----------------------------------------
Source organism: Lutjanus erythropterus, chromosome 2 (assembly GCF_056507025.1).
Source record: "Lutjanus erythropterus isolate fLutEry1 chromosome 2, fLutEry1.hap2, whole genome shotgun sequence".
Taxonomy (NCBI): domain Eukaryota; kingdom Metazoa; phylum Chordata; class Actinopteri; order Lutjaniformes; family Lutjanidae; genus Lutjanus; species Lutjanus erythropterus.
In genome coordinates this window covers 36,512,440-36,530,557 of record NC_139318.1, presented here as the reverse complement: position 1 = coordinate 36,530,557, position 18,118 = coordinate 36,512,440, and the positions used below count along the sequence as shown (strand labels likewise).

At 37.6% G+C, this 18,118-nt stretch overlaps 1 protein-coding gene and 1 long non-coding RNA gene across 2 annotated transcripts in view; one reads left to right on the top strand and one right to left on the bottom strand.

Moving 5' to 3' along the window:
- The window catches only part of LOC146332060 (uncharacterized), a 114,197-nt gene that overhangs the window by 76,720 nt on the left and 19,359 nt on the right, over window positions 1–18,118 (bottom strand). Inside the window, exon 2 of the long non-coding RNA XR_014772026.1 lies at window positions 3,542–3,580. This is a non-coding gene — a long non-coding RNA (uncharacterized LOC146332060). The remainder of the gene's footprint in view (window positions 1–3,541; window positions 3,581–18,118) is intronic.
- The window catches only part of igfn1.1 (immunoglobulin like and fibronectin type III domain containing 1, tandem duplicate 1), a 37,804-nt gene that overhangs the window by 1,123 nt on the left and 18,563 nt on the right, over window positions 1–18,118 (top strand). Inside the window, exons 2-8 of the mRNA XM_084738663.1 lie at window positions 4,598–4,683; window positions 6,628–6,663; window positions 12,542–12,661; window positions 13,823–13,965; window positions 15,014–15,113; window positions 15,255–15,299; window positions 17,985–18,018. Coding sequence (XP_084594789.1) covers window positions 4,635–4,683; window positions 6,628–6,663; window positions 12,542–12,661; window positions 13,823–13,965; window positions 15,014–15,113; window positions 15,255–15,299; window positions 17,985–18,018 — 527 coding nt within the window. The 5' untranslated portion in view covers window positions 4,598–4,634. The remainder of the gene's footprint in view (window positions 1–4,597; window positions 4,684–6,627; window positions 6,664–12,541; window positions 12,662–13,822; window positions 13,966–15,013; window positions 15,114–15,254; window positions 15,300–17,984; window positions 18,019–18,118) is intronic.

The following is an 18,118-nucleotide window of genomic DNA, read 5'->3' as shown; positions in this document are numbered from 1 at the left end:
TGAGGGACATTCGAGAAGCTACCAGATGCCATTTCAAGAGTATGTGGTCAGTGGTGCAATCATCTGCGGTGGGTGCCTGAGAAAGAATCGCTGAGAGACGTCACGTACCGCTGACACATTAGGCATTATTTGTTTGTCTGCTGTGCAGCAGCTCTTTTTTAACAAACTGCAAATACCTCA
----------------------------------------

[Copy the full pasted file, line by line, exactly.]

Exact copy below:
Source organism: Lutjanus erythropterus, chromosome 2 (assembly GCF_056507025.1).
Source record: "Lutjanus erythropterus isolate fLutEry1 chromosome 2, fLutEry1.hap2, whole genome shotgun sequence".
Taxonomy (NCBI): domain Eukaryota; kingdom Metazoa; phylum Chordata; class Actinopteri; order Lutjaniformes; family Lutjanidae; genus Lutjanus; species Lutjanus erythropterus.
In genome coordinates this window covers 36,512,440-36,530,557 of record NC_139318.1, presented here as the reverse complement: position 1 = coordinate 36,530,557, position 18,118 = coordinate 36,512,440, and the positions used below count along the sequence as shown (strand labels likewise).

At 37.6% G+C, this 18,118-nt stretch overlaps 1 protein-coding gene and 1 long non-coding RNA gene across 2 annotated transcripts in view; one reads left to right on the top strand and one right to left on the bottom strand.

Moving 5' to 3' along the window:
- The window catches only part of LOC146332060 (uncharacterized), a 114,197-nt gene that overhangs the window by 76,720 nt on the left and 19,359 nt on the right, over window positions 1–18,118 (bottom strand). Inside the window, exon 2 of the long non-coding RNA XR_014772026.1 lies at window positions 3,542–3,580. This is a non-coding gene — a long non-coding RNA (uncharacterized LOC146332060). The remainder of the gene's footprint in view (window positions 1–3,541; window positions 3,581–18,118) is intronic.
- The window catches only part of igfn1.1 (immunoglobulin like and fibronectin type III domain containing 1, tandem duplicate 1), a 37,804-nt gene that overhangs the window by 1,123 nt on the left and 18,563 nt on the right, over window positions 1–18,118 (top strand). Inside the window, exons 2-8 of the mRNA XM_084738663.1 lie at window positions 4,598–4,683; window positions 6,628–6,663; window positions 12,542–12,661; window positions 13,823–13,965; window positions 15,014–15,113; window positions 15,255–15,299; window positions 17,985–18,018. Coding sequence (XP_084594789.1) covers window positions 4,635–4,683; window positions 6,628–6,663; window positions 12,542–12,661; window positions 13,823–13,965; window positions 15,014–15,113; window positions 15,255–15,299; window positions 17,985–18,018 — 527 coding nt within the window. The 5' untranslated portion in view covers window positions 4,598–4,634. The remainder of the gene's footprint in view (window positions 1–4,597; window positions 4,684–6,627; window positions 6,664–12,541; window positions 12,662–13,822; window positions 13,966–15,013; window positions 15,114–15,254; window positions 15,300–17,984; window positions 18,019–18,118) is intronic.

The following is an 18,118-nucleotide window of genomic DNA, read 5'->3' as shown; positions in this document are numbered from 1 at the left end:
TGAGGGACATTCGAGAAGCTACCAGATGCCATTTCAAGAGTATGTGGTCAGTGGTGCAATCATCTGCGGTGGGTGCCTGAGAAAGAATCGCTGAGAGACGTCACGTACCGCTGACACATTAGGCATTATTTGTTTGTCTGCTGTGCAGCAGCTCTTTTTTAACAAACTGCAAATACCTCA